Matched MeSH terms: Kidney Neoplasms/diagnosis*
  9. Davoudi ET, bin-Noordin MI, Javar HA, Kadivar A, Sabeti B
    Pak J Pharm Sci, 2014 Jan;27(1):203-8.
    PMID: 24374450
    Cancer is among most important causes of death in recent decades. Whoever the renal cell carcinoma incidence is low but it seems it is more complicated than the other cancers in terms of pathophysiology and treatments. The purpose of this work is to provide an overview and also deeper insight to renal cell carcinoma and the steps which have been taken to reach more specific treatment and target therapy, in this type of cancer by developing most effective agents such as Sorafenib. To achieve this goal hundreds of research paper and published work has been overviewed and due to limitation of space in a paper just focus in most important points on renal cell carcinoma, treatment of RCC and clinical development of Sorafenib. The information presented this paper shows the advanced of human knowledge to provide more efficient drug in treatment of some complicated cancer such as RCC in promising much better future to fight killing disease.
    Matched MeSH terms: Kidney Neoplasms/drug therapy*
  10. Lim CT
    Indian J Pharmacol, 2016 May-Jun;48(3):327-8.
    PMID: 27298508 DOI: 10.4103/0253-7613.182875
    Oral sodium phosphate (OSP), an effective bowel purgative, is available over the counter (OTC) and requires a substantially lower volume than polyethylene glycol-based preparative agents. Rarely, OSP consumption has been associated with acute hypocalcemia and hyperphosphatemia. We describe a case of chronic kidney disease patient developing symptomatic hypocalcemia following OTC OSP.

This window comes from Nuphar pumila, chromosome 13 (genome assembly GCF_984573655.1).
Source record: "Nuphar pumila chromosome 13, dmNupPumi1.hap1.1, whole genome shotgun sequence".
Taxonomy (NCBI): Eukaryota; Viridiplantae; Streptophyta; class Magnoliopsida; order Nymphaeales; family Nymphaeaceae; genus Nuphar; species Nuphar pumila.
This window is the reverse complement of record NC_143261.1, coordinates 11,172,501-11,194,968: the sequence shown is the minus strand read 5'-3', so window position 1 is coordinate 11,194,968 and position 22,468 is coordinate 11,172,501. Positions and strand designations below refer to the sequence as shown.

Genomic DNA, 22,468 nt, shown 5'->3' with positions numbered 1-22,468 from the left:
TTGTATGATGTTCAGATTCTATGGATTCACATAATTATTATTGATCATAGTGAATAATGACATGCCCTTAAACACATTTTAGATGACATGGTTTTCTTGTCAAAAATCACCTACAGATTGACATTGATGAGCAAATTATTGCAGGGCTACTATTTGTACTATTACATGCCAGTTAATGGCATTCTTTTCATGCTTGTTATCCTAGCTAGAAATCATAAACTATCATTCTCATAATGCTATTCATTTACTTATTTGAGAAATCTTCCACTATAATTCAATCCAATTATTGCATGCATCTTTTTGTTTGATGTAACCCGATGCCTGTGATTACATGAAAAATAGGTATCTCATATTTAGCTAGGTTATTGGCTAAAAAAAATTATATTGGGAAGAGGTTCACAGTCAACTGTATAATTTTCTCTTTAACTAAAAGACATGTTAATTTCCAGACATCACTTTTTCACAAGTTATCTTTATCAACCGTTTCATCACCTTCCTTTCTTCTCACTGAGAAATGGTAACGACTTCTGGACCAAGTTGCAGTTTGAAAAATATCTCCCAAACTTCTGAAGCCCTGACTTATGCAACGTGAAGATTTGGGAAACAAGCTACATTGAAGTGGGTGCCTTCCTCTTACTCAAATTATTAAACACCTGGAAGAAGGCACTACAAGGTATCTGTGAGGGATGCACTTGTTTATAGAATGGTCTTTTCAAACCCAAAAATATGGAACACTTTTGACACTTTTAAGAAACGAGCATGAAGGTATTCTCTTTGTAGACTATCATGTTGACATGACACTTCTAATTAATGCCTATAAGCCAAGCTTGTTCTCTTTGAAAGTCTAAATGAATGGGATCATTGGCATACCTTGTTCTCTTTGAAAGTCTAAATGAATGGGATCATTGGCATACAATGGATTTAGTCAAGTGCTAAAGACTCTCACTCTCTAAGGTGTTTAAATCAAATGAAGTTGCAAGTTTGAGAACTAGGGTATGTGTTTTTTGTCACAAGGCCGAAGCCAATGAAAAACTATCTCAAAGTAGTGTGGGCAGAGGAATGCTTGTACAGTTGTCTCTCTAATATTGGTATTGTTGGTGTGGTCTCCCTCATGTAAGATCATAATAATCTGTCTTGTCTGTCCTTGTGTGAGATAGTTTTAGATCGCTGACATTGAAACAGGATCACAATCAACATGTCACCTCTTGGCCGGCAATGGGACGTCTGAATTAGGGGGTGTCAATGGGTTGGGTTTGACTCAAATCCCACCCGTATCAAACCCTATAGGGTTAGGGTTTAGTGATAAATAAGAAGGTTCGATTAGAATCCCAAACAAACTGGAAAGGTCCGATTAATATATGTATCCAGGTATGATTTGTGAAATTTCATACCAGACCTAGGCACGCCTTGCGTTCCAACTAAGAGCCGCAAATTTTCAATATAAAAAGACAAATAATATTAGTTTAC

Matched MeSH terms: Kidney Neoplasms/complications*
  11. Ariffin H, Muthukkumaran T, Stanslas J, Sabariah AR, Veerasekaran N, Lin HP
    Leuk. Lymphoma, 2005 Aug;46(8):1233-7.
    PMID: 16085568
    We report the clinical features and in vitro chemosensitivity assay findings of a 13-year-old girl who developed secondary B-cell acute lymphoblastic leukemia (ALL) 7 years after a diagnosis of Wilms' tumor. The patient was treated using the Berlin - Frankfurt - Muenster (BFM) ALL chemotherapy protocol with poor response to initial therapy before succumbing to sepsis. An in vitro chemosensitivity assay on her peripheral blood lymphoblasts was performed while she was undergoing induction therapy and showed a high level of resistance to drugs commonly used for ALL therapy, e.g. steroids, anthracyclines, vincristine and L-asparaginase. The mechanism of chemoresistance was not elicited, but was probably not related to P-glycoprotein (P-gp) over-expression. We believe that the in vitro chemosensitivity assay is a good indicator of cellular response to chemotherapy and may provide reliable information for the basis of the selection of drugs to be used for the treatment of similarly rare patients rather than relying on "standard" protocols.
    Matched MeSH terms: Kidney Neoplasms/complications*; Kidney Neoplasms/diagnosis; Kidney Neoplasms/drug therapy
  12. Perumal K, Huin WK, Yap NY, Ong TA, Gobe GC, Rajandram R
    Med. Hypotheses, 2019 Aug;129:109239.
    PMID: 31371068 DOI: 10.1016/j.mehy.2019.109239